Dawson Music Festival (DCMF) is billed as a music event, but there happens to be a lot of beer action in the midst of it.
My friend Lee, who didn’t have the foresight to purchase music tickets beforehand, kept calling it Dawson beerfest from his vantage point in the beer gardens. And arguably, beer does play a central role.
At any given time during the weekend there might be just as many people under the big tent listening to tunes as there are corralled into the highly social beer garden.
Yukon Brewing and Big Rock Brewery were the beer sponsors. Even the gluten-intolerant among us could “boozialize” in the “quarantine zone” with a Rock Creek cider by Big Rock.
If you drink Growers cider, do yourself a favour and pick up a pack of this dry cider. It is the real deal, with a burst of tart apple aroma and flavour that even a beer snob can appreciate.
There is a good physical separation of music and drinking at the DCMF, which allows one to work off the caloric and inebriating effects of beer over and over again.
Friday night headliner Larry and His Flask whipped the crowd into a frenzy with their manic gypsy folk punk and wildman stand-up bass player who had his instrument airborne more often than you would expect for a 40-pound mass of wood and metal.
The Flask played great music, but after being spatulaed into the fence in front of the stage repeatedly by the crowd-surfing jumble and whipped in the face by flailing sweaty man arms, I finally called it an evening.
Besides, the beer tent was already closed.
Saturday was something called the Dome Race, which, sadly, I have never managed to be in any sort of shape to participate in.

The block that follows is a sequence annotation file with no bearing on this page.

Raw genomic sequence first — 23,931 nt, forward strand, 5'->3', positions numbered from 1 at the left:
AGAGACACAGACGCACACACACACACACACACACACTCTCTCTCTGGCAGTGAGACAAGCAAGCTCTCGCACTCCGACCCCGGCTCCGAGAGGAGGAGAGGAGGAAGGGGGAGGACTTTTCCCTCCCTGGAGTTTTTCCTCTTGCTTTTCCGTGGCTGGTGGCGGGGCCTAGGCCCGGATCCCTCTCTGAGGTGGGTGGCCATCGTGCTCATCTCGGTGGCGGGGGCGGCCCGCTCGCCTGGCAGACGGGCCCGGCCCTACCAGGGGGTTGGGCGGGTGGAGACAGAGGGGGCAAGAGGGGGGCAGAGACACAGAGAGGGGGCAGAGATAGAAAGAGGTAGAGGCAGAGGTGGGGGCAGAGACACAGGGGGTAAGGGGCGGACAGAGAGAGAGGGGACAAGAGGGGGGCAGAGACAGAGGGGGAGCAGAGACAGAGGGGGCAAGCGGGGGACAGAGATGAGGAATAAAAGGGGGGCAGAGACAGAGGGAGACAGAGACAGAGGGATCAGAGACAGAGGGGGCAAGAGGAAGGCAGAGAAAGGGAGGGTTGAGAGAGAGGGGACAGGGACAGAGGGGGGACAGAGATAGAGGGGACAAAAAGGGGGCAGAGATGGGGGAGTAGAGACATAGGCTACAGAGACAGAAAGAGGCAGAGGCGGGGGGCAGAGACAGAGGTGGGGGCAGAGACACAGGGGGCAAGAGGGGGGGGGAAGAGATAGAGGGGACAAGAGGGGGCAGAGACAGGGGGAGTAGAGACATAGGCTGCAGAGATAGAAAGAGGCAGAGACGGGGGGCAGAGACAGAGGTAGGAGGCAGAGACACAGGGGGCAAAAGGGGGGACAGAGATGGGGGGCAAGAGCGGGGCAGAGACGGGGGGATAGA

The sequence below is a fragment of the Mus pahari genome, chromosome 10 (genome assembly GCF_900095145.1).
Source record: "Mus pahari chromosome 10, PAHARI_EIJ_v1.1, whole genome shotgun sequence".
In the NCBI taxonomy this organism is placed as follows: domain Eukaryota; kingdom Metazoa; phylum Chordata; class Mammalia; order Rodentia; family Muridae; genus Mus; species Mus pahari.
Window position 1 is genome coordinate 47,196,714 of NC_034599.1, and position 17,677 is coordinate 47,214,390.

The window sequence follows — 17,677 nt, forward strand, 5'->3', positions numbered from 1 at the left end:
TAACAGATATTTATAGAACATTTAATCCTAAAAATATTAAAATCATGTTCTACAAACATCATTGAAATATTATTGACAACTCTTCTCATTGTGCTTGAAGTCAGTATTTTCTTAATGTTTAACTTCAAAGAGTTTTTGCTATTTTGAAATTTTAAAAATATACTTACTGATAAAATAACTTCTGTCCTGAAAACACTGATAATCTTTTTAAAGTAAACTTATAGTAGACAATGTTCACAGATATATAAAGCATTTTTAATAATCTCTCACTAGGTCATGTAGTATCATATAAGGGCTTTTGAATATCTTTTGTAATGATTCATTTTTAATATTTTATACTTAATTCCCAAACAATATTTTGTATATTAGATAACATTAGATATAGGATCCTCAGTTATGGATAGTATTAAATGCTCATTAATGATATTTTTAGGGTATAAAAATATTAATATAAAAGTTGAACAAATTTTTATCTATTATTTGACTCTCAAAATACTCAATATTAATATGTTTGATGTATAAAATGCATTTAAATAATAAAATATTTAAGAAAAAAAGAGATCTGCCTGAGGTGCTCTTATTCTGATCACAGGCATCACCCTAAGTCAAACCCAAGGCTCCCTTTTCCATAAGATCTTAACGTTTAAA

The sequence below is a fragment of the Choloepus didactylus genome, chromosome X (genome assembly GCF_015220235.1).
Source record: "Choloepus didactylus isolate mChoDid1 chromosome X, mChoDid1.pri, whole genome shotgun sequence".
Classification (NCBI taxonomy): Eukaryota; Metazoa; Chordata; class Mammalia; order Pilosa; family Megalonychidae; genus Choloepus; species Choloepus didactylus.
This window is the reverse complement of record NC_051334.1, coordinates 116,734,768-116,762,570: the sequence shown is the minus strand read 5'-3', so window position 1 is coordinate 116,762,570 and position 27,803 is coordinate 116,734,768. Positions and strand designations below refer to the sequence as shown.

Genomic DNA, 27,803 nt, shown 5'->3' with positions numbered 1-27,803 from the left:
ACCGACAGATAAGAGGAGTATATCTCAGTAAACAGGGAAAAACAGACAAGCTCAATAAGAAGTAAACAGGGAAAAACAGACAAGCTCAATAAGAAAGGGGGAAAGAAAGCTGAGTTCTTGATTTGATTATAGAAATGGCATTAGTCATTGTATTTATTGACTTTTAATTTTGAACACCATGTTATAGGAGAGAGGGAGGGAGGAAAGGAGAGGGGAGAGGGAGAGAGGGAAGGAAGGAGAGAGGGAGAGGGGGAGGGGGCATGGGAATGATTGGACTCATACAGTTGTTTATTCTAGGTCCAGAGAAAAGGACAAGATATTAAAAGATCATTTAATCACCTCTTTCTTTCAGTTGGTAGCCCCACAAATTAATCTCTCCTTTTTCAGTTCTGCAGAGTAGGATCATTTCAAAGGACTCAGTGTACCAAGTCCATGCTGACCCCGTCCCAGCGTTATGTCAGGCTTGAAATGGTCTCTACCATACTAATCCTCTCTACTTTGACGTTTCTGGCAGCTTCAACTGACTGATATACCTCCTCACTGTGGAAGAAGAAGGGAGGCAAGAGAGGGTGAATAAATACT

I don’t think there is usually beer involved in the actual running, but I suspect that after the initial trauma of lurching your body skyward, it helps speed the recovery from the previous night’s internal beer shower.
In some ways, it reminds me of the Hash House Harriers, a running club started by expats in what is now Malaysia in 1938.
The idea is that you run to work off the excesses of the weekend… just enough to start believing that beer is your friend again. (Check out Whitehorse’s Hash House Harriers club for more info.)
I got the knock at the door Saturday morning from Lee to slip into sneakers for the Dome Run, but somehow my 60 percent certainty of running while at the beer tent on Friday night had plummeted overnight.
Sunday managed to be the neutralizer. A leisurely morning was followed by an excellent show at the Palace Grand by Old Time Machine.
Who knew you could split up a drum kit between two people, throw in some Thom Yorke-type wailings, chalky blues and some jangle and thud to come up with such a compelling sound?
The concert was closely followed by a hike up the scar of Dawson—the Moosehide Slide—where I got to collect cool pieces of serpentinite and undo some of the excesses of the previous night.
As with any beer/music event, the local police were on low-tolerance setting… understandably. Regular townfolk get a little concerned when a bunch of yahoos infiltrate and turn the clock back 100 years.
Carry an unopened beer in your pocket down the block to the next house party and the cops will make you pour every lick of sweet beer nectar into the ditch… even if it is New Grist Sorghum Ale… and you have a medical condition (celiac)… and you were excruciatingly polite.
You’re just not going to win that argument.
The best beer I tasted all weekend was a pint of Yukon Brewing’s Ice Fog when I had the presence of mind to walk away from the blackjack table at Gerties… $25 in the black.
All in all, it was a good weekend: mud-wrestling in the beer garden (not me, I swear), random RV park jams complete with a roving snare drum, warm air, fine beer, happy people.
I’d say the town of Dawson City lived up to its reputation as a place with a spirit that keeps on giving.